Me and Marvin

I have a hard time choosing favorites in anything, books, movies, music, whatever.  However, if I were put to the gun, I’d have to say that the original Hitchhiker’s Guide to the Galaxy is probably my favorite book of all time.  There’s just something in the way that Douglas Adams writes, his playful, but commanding, way with words, taking sentences in ways that make sense, but aren’t what you expect.

Sure, it’s generally a great deal of absurdist humor, but it’s intelligent absurdist humor.  Not just the “they use a U when they spell color” type of intelligent, but honestly thoughtful expositions on things most people wouldn’t even spend much time thinking about. . . all for a joke.

I was reminded of this today as I was going about my work day.  You see, I’m often asked to do incredibly simple things merely because people don’t know how to use a computer.  This serves me well, technically, as it makes me appear to be a genius when I do things of any sort.  However, as I completed the task today, I was reminded of a quote by the book’s depressed android, Marvin.

“Brain the size of a planet, and they ask me to take you to the bridge.”

I’ve always connected with Marvin, even since my first reading of the book.  There was just something about his honest depression about his lot in life that make him the most relatable character in the series to me.  And he’s static.  Throughout the series of books, he ages millions and millions of years, but absolutely nothing changes about him. . . well, outside of losing a leg and getting a replacement and some minor little things, but when it comes down to the definition of Marvin, he’s still the same.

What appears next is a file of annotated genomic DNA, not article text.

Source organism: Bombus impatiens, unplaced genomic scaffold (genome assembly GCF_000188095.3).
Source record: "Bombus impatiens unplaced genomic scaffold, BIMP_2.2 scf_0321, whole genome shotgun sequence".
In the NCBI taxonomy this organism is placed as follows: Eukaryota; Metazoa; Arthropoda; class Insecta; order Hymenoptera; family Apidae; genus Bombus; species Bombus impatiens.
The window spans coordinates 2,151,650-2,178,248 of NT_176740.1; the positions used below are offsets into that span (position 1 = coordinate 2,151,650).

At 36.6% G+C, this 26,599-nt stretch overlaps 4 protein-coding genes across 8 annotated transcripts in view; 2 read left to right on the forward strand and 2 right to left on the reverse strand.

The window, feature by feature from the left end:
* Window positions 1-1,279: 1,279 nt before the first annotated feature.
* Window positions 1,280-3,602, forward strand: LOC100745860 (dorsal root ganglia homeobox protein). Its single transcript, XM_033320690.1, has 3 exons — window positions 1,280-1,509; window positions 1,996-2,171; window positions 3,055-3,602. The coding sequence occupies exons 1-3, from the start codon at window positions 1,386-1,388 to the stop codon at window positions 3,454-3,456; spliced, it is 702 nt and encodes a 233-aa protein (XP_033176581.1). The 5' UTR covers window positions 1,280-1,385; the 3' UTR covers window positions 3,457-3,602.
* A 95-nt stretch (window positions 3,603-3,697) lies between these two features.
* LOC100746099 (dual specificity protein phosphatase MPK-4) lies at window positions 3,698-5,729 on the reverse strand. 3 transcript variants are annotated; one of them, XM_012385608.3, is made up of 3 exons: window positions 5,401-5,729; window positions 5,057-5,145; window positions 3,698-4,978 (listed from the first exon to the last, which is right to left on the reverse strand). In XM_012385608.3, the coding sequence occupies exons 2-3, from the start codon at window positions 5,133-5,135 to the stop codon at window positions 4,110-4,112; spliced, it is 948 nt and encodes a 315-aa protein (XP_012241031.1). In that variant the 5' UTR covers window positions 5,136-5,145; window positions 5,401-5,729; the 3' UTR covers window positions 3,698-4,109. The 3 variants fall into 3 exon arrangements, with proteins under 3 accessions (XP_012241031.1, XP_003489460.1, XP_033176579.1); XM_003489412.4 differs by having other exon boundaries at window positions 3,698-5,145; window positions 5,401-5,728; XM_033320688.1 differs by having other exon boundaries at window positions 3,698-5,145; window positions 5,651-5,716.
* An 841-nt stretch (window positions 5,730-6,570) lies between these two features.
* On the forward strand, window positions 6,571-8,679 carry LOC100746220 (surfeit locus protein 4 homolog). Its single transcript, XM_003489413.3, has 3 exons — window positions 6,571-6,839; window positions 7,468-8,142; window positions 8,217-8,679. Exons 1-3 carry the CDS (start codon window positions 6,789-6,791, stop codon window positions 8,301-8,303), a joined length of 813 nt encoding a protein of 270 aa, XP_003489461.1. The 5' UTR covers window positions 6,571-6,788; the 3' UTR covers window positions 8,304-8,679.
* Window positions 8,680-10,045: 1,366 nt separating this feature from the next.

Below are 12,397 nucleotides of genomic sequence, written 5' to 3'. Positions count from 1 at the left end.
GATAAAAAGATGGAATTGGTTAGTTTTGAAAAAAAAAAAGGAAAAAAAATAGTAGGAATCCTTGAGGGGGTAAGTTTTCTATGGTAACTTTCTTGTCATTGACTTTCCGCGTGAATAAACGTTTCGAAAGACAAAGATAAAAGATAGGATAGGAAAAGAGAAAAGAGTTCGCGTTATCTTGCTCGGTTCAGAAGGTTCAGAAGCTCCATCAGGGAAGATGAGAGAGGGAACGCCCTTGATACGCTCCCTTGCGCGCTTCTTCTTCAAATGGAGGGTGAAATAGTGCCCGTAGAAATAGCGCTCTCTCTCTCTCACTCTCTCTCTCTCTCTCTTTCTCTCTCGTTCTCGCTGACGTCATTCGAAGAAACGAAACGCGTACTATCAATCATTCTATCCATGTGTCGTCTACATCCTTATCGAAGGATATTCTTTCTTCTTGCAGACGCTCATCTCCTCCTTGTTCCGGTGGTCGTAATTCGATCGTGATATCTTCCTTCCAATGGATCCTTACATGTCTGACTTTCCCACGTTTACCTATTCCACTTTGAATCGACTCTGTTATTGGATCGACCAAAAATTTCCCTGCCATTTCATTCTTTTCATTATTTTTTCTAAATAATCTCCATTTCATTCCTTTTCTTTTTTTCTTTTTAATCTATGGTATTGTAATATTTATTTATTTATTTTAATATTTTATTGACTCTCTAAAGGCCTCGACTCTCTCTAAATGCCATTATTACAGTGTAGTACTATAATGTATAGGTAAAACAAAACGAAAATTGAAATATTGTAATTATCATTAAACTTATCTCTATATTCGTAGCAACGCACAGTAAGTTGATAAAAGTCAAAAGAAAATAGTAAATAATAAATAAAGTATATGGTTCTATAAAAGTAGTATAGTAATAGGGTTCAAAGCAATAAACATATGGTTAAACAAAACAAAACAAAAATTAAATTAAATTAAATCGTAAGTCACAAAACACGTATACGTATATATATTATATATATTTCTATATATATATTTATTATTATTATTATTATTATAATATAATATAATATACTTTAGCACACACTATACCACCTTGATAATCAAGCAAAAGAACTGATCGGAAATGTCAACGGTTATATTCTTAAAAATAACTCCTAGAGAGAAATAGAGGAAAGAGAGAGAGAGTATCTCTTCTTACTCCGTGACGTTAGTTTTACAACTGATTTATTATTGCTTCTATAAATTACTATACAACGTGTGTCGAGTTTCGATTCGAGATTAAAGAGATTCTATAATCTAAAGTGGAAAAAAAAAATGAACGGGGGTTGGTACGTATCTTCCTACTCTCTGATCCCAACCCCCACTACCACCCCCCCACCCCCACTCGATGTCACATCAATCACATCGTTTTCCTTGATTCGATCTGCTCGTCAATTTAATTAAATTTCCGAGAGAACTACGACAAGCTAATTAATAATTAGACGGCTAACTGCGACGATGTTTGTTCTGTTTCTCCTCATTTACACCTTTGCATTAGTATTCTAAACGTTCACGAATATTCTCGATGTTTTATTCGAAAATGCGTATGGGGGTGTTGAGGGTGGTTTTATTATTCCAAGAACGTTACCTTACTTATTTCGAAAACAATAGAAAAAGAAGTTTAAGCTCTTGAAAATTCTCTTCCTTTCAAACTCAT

Now, I’m not trying to say that I have a brain the size of a planet.  Marvin’s intelligence greatly surpasses mine.  Hell, I’m not even the smarter than many I consider friends.  But, when day in and day out I am given tasks that are well beneath my capabilities. . . menial tasks.  . . I can’t help but go to Marvin to help me understand why my job depresses me so much.

There is so much I would be able to do for the company that employs me, yet because of inabilities to have anyone take over the smaller tasks that fall under my general job description, I am stuck doing incredibly simple stupid things.  I’m not making things better. . . I’m just pushing buttons for people who are too afraid to do so, dictating words into a website form they are too confused to know how to use.

So, Marvin, I understand where you’re coming from.  I may not have the issue nearly as bad as you do, but I know what it’s like to be underutilized.

Of course, if Marvin were to look at me from afar, the best I could hope for as his response would be something similar to the quote I’ll leave you with.

“The best conversation I had was over forty million years ago…. And that was with a coffee machine.”


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